Turmeric (Curcuma longa) is a powerful anti-inflammatory, antioxidant, antimicrobial, and anticancer agent. It aids digestion, especially that of fats, through increased bile production in the liver. It is also known to have anti-viral properties, increase energy levels, reduce high blood pressure, and promote healthy cholesterol levels. In fact, a review of over 700 studies, showed that turmeric appears to outperform many pharmaceuticals in its effects against several chronic, debilitating diseases, and does so without adverse side effects [1, 2]. All of this with a color that could brighten the dreariest of mornings. And I’m from Seattle. I’ve seen my share of those.
I found the golden wonder root at my local Fairway. I glanced past the ginger bin to its neighbor and realized I had probably never seen turmeric root in its natural form. Intrigue ensued as I scooped up a 1/2 pound from the bin. I brought it home with no idea what I was going to do with it. But, the most obvious solution was to juice it. And so I juiced with the small, gnarly root as the star ingredient again and again. I found myself hooked on the energetic buzz each morning. Until I ran out.
I returned to the store on a restocking mission, but turmeric root was missing in action. According to the produce manager, I was one of the root’s few fans. Immediate Google search to the rescue. Most grocery stores do not carry turmeric root, but some of the more die-hard health food stores will keep it in stock. A few of the shops in Manhattan’s Little India have stocked it off and on. But, the culinary wonderland, Kalyustan’s International market always carries turmeric root. But then again, they stock just about anything a curious cook could wish for and then some.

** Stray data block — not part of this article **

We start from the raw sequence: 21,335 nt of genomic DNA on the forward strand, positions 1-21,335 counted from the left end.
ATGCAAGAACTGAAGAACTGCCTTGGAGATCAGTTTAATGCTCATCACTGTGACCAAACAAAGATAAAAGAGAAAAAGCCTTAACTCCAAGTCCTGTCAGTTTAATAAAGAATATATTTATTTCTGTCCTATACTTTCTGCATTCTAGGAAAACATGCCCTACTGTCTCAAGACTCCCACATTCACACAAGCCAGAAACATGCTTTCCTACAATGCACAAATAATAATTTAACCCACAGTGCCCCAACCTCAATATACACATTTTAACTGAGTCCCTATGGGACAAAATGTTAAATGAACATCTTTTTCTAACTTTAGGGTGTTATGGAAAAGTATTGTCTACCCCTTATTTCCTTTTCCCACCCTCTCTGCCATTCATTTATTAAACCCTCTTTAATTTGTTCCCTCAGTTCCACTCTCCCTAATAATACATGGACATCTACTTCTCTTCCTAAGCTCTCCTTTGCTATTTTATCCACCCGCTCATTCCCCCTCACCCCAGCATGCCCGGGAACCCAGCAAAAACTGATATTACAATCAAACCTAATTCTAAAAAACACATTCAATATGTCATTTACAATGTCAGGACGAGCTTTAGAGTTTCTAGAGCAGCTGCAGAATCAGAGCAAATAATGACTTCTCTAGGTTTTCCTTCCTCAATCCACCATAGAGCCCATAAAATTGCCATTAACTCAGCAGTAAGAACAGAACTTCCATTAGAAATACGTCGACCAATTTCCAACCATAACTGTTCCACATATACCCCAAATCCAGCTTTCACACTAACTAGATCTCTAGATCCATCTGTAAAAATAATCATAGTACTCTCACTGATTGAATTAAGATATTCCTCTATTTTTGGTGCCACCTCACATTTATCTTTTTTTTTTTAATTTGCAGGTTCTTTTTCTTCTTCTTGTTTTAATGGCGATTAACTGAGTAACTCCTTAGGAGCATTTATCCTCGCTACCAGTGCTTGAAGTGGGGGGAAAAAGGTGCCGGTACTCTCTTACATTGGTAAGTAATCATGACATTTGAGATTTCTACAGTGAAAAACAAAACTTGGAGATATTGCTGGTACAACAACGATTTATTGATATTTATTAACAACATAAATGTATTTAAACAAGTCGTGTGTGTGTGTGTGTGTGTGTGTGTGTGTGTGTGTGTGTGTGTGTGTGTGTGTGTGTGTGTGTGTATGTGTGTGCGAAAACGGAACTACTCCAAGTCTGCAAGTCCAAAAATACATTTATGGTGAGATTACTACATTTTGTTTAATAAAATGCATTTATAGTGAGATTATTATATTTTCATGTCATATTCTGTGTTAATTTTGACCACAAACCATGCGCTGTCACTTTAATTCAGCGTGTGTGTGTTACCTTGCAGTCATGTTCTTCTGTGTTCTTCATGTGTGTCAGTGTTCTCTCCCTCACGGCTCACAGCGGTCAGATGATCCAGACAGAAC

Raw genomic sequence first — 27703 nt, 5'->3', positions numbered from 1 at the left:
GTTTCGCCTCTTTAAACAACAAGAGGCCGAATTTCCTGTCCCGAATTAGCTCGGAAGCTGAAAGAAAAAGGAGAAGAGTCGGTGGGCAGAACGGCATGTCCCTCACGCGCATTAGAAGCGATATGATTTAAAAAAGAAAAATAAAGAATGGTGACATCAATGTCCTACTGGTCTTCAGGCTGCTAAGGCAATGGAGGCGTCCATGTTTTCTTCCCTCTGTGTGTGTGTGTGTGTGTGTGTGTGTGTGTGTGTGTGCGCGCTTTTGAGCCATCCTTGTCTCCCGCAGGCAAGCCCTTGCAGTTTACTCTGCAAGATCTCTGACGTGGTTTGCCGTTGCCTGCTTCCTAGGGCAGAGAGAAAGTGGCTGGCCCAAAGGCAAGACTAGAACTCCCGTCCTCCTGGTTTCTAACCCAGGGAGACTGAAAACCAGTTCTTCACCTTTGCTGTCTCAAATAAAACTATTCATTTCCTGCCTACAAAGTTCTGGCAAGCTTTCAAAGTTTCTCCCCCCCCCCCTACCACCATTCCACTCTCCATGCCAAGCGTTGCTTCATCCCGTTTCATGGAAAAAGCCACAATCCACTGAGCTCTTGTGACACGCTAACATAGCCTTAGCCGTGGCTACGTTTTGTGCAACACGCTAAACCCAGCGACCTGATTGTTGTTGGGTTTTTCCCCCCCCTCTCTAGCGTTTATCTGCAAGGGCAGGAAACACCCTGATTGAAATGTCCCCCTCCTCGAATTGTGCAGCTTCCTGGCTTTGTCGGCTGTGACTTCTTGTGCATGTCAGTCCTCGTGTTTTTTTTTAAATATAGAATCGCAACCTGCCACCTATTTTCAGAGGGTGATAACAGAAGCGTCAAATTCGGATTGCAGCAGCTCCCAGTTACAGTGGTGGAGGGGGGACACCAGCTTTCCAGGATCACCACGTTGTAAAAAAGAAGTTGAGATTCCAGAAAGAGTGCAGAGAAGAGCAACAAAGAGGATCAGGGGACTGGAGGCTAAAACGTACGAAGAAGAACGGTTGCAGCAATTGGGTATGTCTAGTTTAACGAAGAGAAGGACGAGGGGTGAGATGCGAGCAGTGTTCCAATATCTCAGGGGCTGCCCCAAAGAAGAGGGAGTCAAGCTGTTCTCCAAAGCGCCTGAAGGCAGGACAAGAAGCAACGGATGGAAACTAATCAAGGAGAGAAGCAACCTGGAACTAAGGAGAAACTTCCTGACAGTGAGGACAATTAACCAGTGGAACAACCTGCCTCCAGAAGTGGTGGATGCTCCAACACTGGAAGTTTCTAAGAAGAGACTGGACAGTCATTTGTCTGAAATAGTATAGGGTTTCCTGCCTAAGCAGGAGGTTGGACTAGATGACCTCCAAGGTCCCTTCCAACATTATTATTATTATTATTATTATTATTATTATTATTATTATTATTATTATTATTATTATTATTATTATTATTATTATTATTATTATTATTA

- 2 lemons with peel cut away
- 5 pieces celery
- 1 apple
- 2 medium or 4 small carrots
- 6 medium pieces turmeric
(or 1 teaspoon powdered turmeric per 8 ounces of juice if fresh is unavailable)
- 1 inch piece of ginger
- 5 sprigs of mint (or a handful of cilantro)
Simply put all ingredients, turmeric first, through your juicer. Server over ice for an extra refreshing beverage. If you find the flavor or effect to be overly robust, cut it with some filtered water or coconut water. Be careful with your clothes and kitchen cloths during clean up. There is a reason it has been used as a natural dye for centuries.
Yield: Two 16 ounce servings
NOTE (10/30 Update):
Fresh vs dried turmeric? Fresh is always best. But, fresh is not always available. If needed, this juice can be made with powdered turmeric, ideally organic. I recommend 1 teaspoon per 8 ounces of juice to start. The powder will tend to settle at the bottom of the juice, so plan to stir it while consuming the juice. The color is not quite as vibrate and while energizing, the effect is not quite the same as using the fresh root. But, it is still an amazingly healthful juice.
 James A. Duke, Phd., in the October, 2007 issue of Alternative & Complementary Therapies, and summarized in the July, 2008, issue of the American Botanical Council publication HerbClip